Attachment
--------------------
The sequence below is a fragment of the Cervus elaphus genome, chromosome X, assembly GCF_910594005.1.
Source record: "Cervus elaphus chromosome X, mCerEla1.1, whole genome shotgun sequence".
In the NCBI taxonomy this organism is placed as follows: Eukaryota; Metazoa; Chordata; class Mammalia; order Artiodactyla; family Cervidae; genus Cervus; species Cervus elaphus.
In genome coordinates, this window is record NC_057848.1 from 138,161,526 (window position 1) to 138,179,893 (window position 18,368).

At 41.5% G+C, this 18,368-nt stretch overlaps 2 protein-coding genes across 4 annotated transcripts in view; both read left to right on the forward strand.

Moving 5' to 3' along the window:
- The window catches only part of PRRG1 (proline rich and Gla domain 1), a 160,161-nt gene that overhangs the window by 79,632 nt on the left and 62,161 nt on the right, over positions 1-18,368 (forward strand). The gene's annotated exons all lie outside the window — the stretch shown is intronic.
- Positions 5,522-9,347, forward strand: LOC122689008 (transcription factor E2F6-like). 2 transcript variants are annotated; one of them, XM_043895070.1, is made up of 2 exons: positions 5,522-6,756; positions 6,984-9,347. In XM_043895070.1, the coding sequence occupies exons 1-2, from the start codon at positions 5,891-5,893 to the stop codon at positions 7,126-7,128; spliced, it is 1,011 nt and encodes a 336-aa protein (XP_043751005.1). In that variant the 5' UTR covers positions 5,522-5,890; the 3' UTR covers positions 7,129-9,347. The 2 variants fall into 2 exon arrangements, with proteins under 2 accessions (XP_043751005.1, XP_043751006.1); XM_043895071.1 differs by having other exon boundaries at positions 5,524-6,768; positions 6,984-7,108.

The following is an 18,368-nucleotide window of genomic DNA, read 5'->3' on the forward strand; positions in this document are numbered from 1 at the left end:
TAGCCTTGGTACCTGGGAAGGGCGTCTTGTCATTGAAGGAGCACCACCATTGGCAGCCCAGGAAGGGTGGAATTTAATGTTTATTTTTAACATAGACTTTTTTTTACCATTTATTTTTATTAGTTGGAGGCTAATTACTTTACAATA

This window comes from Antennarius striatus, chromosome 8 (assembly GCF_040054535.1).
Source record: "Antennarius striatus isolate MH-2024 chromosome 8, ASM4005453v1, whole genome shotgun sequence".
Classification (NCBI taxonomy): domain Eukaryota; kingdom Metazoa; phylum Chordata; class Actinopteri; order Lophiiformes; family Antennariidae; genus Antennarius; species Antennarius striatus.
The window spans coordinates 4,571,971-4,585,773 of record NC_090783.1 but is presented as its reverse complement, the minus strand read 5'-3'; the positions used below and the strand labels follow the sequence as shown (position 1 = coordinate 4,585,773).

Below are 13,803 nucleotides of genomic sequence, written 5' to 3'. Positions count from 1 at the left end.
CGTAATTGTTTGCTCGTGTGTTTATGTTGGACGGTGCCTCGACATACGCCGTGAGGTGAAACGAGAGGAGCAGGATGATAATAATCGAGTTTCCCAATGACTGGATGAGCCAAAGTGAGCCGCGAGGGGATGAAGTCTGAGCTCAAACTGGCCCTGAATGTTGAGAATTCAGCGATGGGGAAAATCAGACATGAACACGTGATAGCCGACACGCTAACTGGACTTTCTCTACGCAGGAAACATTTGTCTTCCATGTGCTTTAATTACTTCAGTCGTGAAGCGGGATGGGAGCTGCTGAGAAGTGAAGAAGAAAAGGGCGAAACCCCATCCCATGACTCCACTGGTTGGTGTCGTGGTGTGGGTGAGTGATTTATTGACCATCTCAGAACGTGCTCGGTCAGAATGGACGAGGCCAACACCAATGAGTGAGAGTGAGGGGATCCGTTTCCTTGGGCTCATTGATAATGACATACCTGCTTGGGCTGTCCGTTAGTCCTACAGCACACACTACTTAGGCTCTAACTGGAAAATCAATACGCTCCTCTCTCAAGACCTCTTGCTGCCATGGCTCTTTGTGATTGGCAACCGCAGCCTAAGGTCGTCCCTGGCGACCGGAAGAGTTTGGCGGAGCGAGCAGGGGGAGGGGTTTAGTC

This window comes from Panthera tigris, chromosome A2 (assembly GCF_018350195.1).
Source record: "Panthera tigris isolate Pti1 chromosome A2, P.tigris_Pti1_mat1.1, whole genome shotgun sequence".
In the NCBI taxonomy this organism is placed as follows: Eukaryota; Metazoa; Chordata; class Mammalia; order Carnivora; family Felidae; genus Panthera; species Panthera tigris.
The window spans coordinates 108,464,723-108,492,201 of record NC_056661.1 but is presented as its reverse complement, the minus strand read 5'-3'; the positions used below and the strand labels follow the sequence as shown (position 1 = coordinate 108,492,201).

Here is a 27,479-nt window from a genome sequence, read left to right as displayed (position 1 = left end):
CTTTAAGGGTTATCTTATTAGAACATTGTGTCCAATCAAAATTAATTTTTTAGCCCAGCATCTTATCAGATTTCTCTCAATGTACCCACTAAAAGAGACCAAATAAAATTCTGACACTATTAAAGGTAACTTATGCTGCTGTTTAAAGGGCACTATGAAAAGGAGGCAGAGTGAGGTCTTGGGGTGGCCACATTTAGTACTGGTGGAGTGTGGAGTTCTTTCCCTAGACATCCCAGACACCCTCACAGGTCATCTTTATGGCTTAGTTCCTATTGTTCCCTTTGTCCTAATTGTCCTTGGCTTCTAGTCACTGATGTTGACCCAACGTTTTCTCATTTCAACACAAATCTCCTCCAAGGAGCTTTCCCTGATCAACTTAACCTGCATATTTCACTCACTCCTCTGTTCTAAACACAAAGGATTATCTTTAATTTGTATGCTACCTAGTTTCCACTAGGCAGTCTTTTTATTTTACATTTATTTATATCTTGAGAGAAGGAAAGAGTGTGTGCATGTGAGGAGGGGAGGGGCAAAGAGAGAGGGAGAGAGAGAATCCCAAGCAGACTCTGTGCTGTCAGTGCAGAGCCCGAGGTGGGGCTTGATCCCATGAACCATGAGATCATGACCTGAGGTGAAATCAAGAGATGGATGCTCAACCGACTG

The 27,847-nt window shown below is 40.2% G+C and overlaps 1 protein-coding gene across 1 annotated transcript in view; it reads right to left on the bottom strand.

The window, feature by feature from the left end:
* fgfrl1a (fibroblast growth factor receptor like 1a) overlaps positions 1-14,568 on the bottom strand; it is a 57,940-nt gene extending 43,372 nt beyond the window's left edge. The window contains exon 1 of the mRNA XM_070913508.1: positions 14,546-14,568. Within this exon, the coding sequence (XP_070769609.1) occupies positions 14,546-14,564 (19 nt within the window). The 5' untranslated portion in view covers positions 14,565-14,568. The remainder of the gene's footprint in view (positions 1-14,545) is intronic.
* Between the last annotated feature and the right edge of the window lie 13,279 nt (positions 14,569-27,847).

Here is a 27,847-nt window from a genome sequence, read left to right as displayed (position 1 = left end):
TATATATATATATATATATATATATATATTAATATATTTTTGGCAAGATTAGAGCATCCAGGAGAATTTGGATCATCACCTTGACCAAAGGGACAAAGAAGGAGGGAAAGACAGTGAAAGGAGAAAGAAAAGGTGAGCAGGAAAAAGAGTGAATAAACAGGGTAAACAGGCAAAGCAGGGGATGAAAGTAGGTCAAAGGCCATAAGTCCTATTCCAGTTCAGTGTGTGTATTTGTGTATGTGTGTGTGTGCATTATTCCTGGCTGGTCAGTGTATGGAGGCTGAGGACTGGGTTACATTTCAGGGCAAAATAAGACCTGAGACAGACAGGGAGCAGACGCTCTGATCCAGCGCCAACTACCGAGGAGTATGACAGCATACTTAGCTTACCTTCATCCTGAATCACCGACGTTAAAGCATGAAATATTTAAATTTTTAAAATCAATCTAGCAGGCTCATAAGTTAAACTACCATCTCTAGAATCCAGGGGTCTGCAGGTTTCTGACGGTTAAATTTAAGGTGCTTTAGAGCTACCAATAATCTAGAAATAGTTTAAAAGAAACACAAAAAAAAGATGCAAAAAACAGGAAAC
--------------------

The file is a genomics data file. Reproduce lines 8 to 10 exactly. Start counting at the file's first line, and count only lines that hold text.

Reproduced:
- Positions 5,522-9,347, forward strand: LOC122689008 (transcription factor E2F6-like). 2 transcript variants are annotated; one of them, XM_043895070.1, is made up of 2 exons: positions 5,522-6,756; positions 6,984-9,347. In XM_043895070.1, the coding sequence occupies exons 1-2, from the start codon at positions 5,891-5,893 to the stop codon at positions 7,126-7,128; spliced, it is 1,011 nt and encodes a 336-aa protein (XP_043751005.1). In that variant the 5' UTR covers positions 5,522-5,890; the 3' UTR covers positions 7,129-9,347. The 2 variants fall into 2 exon arrangements, with proteins under 2 accessions (XP_043751005.1, XP_043751006.1); XM_043895071.1 differs by having other exon boundaries at positions 5,524-6,768; positions 6,984-7,108.

The following is an 18,368-nucleotide window of genomic DNA, read 5'->3' on the forward strand; positions in this document are numbered from 1 at the left end:
TAGCCTTGGTACCTGGGAAGGGCGTCTTGTCATTGAAGGAGCACCACCATTGGCAGCCCAGGAAGGGTGGAATTTAATGTTTATTTTTAACATAGACTTTTTTTTACCATTTATTTTTATTAGTTGGAGGCTAATTACTTTACAATA